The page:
Debt to income and rental properties

4 Replies

If you buy a rental and you profit say $250.00 a month or even just break even, does the mortgage count against your debt to income ratio or does the rent cancel out the mortgage payment?

Thank you.

@David Soest Check around with different lenders, but most will only count 75% of the rental income and the full amount of the mortgage, so yes it will count against you.

Most lenders also look for the rental to be on your tax returns for 2 years before they'll count the rental income at all.  Again, shop around because policies may vary a bit.

Good luck!

- Tom

@David Soest  As long as the rental is on your tax return, I would give you 75% credit of the rent received. The debt does count against you. But with the two would hopefully wash each other out.

Upen Patel, Mortgage Banker

Federal NMLS# 1374243

Shop around and evaluate all the different rules! When we first got started and were really tight during acquisition times. It was almost like EVEYR penny counted. We found we couldn't do 15 year loans, we had to buy in the right months, etc. 

One of the biggest things I found is while there is one set of guidelines from freddy/fanny. Many brokers have different interpretations of those rules. Some counted 75%, some counted the profit on your tax returns (adding depreciation back) and other counted the lease value if it was before the first year. This was the time of acquisition where strategy almost to the month counted when acquiring the next property.  

Just my thoughts as someone who had to stretch EVERY penny in those early days.

Originally posted by @David Soest :

If you buy a rental and you profit say $250.00 a month or even just break even, does the mortgage count against your debt to income ratio or does the rent cancel out the mortgage payment?

Thank you.

 I would be able to use rental income whether it was on your tax return or not. Both Fannie and freddie (as of 10/26/15 or after) now do not require 2 years landlord experience (fancy speak for 2 years rental income on tax return) any more to use your rental income.

No one here has mentioned it correctly but its key to note that "rental income," calculation is different on primary occupied properties than it is from non owner/investment properties.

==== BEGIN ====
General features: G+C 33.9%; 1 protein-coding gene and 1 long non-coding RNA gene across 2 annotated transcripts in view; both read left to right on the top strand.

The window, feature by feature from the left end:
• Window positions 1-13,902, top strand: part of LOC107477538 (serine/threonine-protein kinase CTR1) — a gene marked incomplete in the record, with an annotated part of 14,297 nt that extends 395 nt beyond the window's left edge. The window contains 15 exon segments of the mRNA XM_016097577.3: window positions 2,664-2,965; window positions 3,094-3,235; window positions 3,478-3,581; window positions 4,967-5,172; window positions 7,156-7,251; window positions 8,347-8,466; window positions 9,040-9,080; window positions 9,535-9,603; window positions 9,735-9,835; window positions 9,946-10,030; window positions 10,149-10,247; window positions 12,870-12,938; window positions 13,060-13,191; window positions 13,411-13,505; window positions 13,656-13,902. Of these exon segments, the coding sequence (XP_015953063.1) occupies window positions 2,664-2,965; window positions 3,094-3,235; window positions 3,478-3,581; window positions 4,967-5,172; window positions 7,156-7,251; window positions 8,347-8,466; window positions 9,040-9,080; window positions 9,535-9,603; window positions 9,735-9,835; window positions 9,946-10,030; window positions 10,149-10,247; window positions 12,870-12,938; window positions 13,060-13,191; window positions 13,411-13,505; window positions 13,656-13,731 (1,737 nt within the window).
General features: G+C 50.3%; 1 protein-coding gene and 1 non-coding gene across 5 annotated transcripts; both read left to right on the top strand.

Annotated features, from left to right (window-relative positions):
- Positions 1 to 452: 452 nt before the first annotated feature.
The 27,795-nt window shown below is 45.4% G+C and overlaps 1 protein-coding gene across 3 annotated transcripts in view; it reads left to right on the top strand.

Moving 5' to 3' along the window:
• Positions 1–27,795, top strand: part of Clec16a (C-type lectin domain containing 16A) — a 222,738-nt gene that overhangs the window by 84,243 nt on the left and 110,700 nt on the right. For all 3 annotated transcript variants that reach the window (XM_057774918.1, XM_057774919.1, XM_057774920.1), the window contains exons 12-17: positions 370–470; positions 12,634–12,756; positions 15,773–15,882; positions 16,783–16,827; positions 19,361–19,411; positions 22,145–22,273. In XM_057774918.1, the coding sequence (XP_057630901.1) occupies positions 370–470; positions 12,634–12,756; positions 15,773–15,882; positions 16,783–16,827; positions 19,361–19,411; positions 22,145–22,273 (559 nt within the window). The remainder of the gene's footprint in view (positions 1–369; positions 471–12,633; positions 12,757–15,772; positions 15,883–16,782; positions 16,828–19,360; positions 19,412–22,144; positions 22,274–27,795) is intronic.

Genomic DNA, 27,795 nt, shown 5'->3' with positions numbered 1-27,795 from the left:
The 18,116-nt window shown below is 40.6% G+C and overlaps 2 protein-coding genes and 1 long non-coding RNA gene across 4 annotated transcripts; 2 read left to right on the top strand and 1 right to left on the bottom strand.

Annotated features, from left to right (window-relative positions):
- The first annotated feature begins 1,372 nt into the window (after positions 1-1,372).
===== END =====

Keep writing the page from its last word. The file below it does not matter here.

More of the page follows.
So to answer your question correctly as a non owner/investment property, yes it does offset your mortgage payment. If this number is positive its added to help you as qualifying income and if the number is negative it counts as a liability to be qualified for like any other liability such as a car loan or credit card,etc.

As a primary, lets say you have a fourplex and live in one unit and rent the other three units. You can use rental income as well but its added to your income column and NOT netted against the mortgage. What does this mean? Well short to say its not as effective as being "netted." 

If you had a 1000 mortgage payment you would need around 2222 gross income to qualify for this payment (assuming 45% max debt to income) however if your 1000 mtg payment had 1000 income it would be net ","0 which means you dont need to qualify for anything. So if income is added to the income column like in the case of a primary residence fourplex scenario then you'll need around 2.22X times whatever the payment is (in this case $1000) to qualify (assuming max 45% DTI). Hope that makes sense its the most simple way I can put it.

Others here have answered a question already that pertains to "how to calculate the rental income." This is another one that varies. If you have 1 year or 2 year of tax returns we'd need the average of 2 years or the most recent year / 12 months. If you dont have any tax returns filed yet we'd use 75% of gross minus your PITIA (principal/interest/tax/insurance/assessments). Easy right? 

Thats everything in a nut shell. Let me know if you have any questions on it.